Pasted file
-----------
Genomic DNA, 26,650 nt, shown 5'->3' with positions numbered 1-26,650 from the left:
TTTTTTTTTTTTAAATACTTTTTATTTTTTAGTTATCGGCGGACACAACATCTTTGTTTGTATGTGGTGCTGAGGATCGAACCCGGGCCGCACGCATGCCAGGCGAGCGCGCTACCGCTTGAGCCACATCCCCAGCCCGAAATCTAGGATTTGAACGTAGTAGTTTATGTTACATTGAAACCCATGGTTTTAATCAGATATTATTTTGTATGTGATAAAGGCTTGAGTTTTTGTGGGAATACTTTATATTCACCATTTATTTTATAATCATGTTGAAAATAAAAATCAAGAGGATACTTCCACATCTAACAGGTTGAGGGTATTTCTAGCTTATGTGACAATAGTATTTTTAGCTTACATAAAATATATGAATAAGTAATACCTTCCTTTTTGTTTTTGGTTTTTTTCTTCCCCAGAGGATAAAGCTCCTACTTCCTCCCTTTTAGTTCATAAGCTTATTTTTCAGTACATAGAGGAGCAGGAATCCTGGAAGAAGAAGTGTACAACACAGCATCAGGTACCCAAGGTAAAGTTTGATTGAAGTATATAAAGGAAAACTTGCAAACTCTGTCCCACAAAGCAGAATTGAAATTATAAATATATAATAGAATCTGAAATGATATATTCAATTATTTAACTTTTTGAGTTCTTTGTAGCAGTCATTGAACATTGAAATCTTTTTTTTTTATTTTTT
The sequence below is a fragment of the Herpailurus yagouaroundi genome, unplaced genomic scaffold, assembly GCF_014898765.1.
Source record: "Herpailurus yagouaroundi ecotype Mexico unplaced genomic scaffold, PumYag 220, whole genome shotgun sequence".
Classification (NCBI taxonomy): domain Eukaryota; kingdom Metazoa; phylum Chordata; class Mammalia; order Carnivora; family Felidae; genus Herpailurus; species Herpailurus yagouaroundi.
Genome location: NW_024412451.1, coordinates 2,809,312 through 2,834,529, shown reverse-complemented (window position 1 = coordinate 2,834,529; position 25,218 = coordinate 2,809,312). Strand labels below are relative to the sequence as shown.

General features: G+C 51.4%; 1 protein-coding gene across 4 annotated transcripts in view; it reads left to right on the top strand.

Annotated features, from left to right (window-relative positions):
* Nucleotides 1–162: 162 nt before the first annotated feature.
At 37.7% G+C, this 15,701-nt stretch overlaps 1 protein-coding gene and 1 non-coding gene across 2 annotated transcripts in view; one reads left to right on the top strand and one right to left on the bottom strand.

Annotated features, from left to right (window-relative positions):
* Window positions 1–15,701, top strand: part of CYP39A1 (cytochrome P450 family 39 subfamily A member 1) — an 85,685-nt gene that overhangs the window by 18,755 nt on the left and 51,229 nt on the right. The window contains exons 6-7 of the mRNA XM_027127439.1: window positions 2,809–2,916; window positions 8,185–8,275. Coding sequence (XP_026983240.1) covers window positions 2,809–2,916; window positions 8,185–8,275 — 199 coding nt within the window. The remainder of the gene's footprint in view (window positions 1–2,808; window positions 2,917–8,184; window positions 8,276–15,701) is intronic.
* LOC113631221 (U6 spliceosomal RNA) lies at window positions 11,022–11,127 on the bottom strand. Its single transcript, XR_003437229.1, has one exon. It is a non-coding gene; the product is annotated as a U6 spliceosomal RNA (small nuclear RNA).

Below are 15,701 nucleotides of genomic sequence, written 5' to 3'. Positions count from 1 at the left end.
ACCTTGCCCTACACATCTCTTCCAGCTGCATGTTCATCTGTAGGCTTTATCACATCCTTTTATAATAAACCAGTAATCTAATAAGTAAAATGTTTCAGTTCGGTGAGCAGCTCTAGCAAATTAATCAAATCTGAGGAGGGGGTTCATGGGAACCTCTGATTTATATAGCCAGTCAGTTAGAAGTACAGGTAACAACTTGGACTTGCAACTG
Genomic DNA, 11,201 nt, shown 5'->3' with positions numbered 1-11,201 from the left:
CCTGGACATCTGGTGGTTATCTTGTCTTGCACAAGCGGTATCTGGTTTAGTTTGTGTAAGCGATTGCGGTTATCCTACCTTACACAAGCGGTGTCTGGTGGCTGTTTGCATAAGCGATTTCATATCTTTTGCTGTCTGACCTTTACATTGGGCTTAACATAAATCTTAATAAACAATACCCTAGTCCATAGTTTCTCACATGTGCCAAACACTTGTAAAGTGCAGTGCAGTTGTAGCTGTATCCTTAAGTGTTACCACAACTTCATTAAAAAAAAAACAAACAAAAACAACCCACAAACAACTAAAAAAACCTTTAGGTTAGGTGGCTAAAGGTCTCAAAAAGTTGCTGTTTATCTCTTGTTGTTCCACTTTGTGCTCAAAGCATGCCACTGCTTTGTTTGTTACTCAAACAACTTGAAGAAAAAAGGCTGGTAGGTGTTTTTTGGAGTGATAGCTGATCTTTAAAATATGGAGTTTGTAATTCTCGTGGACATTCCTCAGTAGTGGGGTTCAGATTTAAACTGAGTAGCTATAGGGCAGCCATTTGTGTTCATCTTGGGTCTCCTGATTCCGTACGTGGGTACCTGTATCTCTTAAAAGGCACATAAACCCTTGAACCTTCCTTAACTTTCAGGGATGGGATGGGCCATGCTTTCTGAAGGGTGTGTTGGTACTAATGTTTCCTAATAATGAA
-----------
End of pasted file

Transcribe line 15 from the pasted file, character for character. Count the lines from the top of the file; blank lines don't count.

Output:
ACCTTGCCCTACACATCTCTTCCAGCTGCATGTTCATCTGTAGGCTTTATCACATCCTTTTATAATAAACCAGTAATCTAATAAGTAAAATGTTTCAGTTCGGTGAGCAGCTCTAGCAAATTAATCAAATCTGAGGAGGGGGTTCATGGGAACCTCTGATTTATATAGCCAGTCAGTTAGAAGTACAGGTAACAACTTGGACTTGCAACTG